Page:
Regarded as the father of computer science and artificial intelligence, Alan Turing was a distinguished mathematician and logician. During WWII, he successfully broke the challenging German Enigma machine codes thereby reducing the duration of war by a couple of years. The scientist, who was convicted for being gay, has been an inspiration for numerous films, plays and novels.
One of the most influential and popular scientists of all time, Sir Isaac Newton played a prominent role in our understanding of natural phenomena. He formulated the law of universal gravitation and laws of motion. He also developed the Newtonian telescope among other devices. Apart from science, Newton was also intrigued by religion, occult, and alchemy.
A self-taught genius Indian mathematician, Srinivasa Ramanujan is known for his contributions to mathematical analysis, number theory and continued fractions. Born into a humble family, the celebrated mathematician struggled with poverty but still managed to publish first of his papers in the Journal of the Indian Mathematical Society. Later, his collaboration with English mathematician G. H. Hardy proved very productive.
Ada Lovelace was a mathematician known for her work on the Analytical Engine, a mechanical general-purpose computer proposed by Charles Babbage. Many believe that Lovelace was the first to recognize the potential of computers. It is also believed that she published the first algorithm after realizing that the algorithm could be carried out by a machine like the Analytical Engine.
Pythagoras was an Ionian Greek philosopher. He is credited with many scientific and mathematical discoveries, including the Sphericity of the Earth, the Theory of Proportions, the five regular solids, Pythagorean tuning, and the Pythagorean Theorem. Pythagoras influenced other philosophers like Plato and Aristotle. His philosophy also had a major impact on personalities like Isaac Newton, Johannes Kepler, and Nicolaus Copernicus.
Bertrand Russell was a British polymath and Nobel laureate. His work, which is spread across various fields, has had a considerable influence on philosophy, cognitive science, artificial intelligence, mathematics, linguistics, and logic. Russell is also credited with leading the revolt against idealism in Britain and is regarded as one of the founders of analytic philosophy.
German mathematician and physicist Carl Friedrich Gauss is remembered for his work in math and science. Known as the Princeps mathematicorum, he laid down tenets such as the Gauss's Law. He had exhibited his talent since an early age and had completed writing Disquisitiones Arithmeticae by 21.
Born to a professor, Gottfried Wilhelm Leibniz was well-read since childhood. A doctorate in law, he grew up to be a polymath. Apart from being one of the greatest 17th-century rationalist philosophers, he was also an eminent mathematician, scientist, and diplomat. His interests also included medicine and philology.
Leonhard Euler was a Swiss physicist, mathematician, logician, geographer, astronomer, and engineer. He is credited with making influential and important mathematical discoveries, such as graph theory and infinitesimal calculus. Widely regarded as one of the greatest and most prolific mathematicians of all time, Leonhard Euler also made pioneering contributions to analytic number theory and topology.
Blaise Pascal was a French physicist, mathematician, philosopher, and inventor. A child prodigy, Pascal's work on projective geometry, at the age of 16 is commendable. He is one of the earliest inventors of the mechanical calculator, which he did when he was still a teenager. His work on probability theory influenced the development of social science and modern economics.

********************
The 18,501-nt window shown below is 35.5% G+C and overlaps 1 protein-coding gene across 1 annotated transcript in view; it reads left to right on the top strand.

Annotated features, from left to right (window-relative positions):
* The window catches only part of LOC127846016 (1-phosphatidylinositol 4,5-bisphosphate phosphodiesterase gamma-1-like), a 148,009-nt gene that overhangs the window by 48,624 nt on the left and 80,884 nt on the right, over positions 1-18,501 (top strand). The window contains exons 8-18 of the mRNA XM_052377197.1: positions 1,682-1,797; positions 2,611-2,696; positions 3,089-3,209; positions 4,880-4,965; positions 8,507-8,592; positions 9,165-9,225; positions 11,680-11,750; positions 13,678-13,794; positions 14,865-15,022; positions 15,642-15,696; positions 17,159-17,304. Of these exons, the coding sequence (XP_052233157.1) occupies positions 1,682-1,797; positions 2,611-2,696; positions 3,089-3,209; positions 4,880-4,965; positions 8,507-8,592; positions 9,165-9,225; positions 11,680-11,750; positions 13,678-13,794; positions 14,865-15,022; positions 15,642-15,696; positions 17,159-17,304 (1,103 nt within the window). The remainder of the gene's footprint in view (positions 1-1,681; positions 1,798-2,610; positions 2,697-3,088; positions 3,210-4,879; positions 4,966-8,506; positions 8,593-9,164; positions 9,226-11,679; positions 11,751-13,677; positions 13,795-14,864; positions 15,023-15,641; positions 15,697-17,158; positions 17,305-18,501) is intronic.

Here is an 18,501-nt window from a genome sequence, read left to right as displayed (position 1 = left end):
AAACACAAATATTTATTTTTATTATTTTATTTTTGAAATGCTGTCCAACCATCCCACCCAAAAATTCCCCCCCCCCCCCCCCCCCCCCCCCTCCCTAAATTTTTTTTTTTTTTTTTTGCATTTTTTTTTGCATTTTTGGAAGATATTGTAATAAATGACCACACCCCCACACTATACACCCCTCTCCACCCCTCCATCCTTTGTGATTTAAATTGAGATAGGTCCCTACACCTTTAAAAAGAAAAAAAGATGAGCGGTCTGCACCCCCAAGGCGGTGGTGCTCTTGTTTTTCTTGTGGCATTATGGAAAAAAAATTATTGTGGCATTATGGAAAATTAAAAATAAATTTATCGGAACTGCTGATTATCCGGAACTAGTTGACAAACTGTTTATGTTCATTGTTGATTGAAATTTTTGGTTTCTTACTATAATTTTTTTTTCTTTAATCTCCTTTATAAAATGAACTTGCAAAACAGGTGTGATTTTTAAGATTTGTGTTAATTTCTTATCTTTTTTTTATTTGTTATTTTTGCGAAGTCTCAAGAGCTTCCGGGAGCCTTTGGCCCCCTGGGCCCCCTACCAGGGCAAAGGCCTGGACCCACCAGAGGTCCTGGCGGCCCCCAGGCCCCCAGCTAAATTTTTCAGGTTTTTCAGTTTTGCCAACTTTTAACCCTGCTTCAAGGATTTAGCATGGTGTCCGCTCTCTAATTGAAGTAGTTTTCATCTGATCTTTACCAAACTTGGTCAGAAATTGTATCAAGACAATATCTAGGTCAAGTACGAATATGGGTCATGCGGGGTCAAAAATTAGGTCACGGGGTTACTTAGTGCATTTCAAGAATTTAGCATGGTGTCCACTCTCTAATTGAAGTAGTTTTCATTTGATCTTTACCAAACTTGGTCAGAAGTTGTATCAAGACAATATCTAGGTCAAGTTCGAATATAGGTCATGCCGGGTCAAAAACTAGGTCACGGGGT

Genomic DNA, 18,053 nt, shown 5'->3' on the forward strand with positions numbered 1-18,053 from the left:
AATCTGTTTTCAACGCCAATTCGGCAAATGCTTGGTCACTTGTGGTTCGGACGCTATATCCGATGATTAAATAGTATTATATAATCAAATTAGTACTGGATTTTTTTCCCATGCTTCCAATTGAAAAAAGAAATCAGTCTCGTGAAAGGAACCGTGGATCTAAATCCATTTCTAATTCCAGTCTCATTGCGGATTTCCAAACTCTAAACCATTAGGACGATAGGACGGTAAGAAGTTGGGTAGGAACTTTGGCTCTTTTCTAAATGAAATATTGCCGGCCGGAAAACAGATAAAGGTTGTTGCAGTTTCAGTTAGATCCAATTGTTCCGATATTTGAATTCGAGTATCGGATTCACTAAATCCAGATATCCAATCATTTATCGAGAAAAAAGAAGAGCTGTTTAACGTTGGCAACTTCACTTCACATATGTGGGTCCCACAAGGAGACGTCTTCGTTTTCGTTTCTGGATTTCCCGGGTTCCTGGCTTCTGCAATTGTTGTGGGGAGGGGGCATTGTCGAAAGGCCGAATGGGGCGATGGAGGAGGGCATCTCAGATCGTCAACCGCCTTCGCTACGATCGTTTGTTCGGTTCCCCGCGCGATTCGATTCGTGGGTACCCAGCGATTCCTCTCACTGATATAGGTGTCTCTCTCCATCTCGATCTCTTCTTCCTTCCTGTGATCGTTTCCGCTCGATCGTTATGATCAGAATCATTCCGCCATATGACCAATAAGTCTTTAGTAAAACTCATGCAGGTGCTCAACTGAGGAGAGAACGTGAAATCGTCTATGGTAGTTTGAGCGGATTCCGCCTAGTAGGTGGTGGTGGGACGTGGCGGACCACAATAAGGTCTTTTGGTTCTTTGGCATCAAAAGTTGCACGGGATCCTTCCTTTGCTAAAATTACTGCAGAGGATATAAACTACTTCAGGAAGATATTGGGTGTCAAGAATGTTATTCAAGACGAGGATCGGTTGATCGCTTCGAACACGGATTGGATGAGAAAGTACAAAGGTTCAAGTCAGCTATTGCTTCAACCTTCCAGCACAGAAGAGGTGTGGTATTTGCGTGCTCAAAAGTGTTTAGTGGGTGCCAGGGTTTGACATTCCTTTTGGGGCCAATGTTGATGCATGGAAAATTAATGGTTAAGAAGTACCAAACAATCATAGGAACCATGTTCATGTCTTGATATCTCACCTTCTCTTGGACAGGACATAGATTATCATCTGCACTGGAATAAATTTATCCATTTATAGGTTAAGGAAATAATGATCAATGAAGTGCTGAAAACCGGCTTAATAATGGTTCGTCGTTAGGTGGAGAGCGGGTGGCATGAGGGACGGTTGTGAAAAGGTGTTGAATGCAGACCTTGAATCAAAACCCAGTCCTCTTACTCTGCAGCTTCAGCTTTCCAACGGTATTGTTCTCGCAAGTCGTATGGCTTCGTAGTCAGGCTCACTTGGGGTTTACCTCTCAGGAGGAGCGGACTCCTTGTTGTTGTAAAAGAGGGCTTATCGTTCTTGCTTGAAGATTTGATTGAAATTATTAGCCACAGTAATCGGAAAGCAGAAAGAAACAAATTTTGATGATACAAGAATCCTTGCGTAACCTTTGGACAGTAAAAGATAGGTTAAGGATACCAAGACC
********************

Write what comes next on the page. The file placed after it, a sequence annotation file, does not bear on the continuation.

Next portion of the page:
This 17th-century German mathematician, astronomer, and astrologer is remembered for his pathbreaking work on optics. He invented a developed version of the refracting telescope. He also laid down Kepler's laws of planetary motion and wrote Astronomia Nova, Harmonices Mundi, and Epitome Astronomiae Copernicanae.
An Italian astronomer, engineer, and physicist, Galileo Galilei is widely regarded as the father of observational astronomy, the father of the scientific method, the father of modern physics, and the father of modern science. He is credited with popularizing the telescope, which changed the course of history.
Scottish physicist James Maxwell’s contributions included the formulation of the classical theory of electromagnetic radiation and the production of the first light-fast color photograph. His Maxwell–Boltzmann distribution explored the kinetic theory of gases. He has also written poems and was an Elder of the Church of Scotland.
24 George Boole
George Boole is remembered for pioneering Boolean algebra, a tool used in digital computer circuits. More of a self-taught mathematician, Boole began teaching at 16 and later grew up to be a math professor at Queen’s College, Cork. His work in differential equations and algebraic logic was groundbreaking.
26 Kurt Gödel
Hailed as one of the greatest logicians since Aristotle, Kurt Gödel was Austrian-born American mathematician, logician, and philosopher, who earned international stardom for his incompleteness theorem. Also credited with developing a technique called Gödel numbering, he later started working on Mathematical Platonism, a philosophical theory that failed to attract wide acceptance.
Nicolaus Copernicus was a mathematician and astronomer. He is credited with formulating Heliocentrism, which led to the Copernican Revolution. Although Aristarchus of Samos had formulated Heliocentrism 18 centuries earlier, Copernicus was responsible for popularizing it. Copernicus is also credited with formulating an economic principle, which was later called Gresham's law.
28 Terence Tao
Terence Tao is an Australian-American mathematician who works at the University of California, Los Angeles as a professor of mathematics. Widely considered one of the most prominent living mathematicians, Tao was honored with the prestigious Fields Medal in 2006. In 2014, he was awarded the Breakthrough Prize in Mathematics.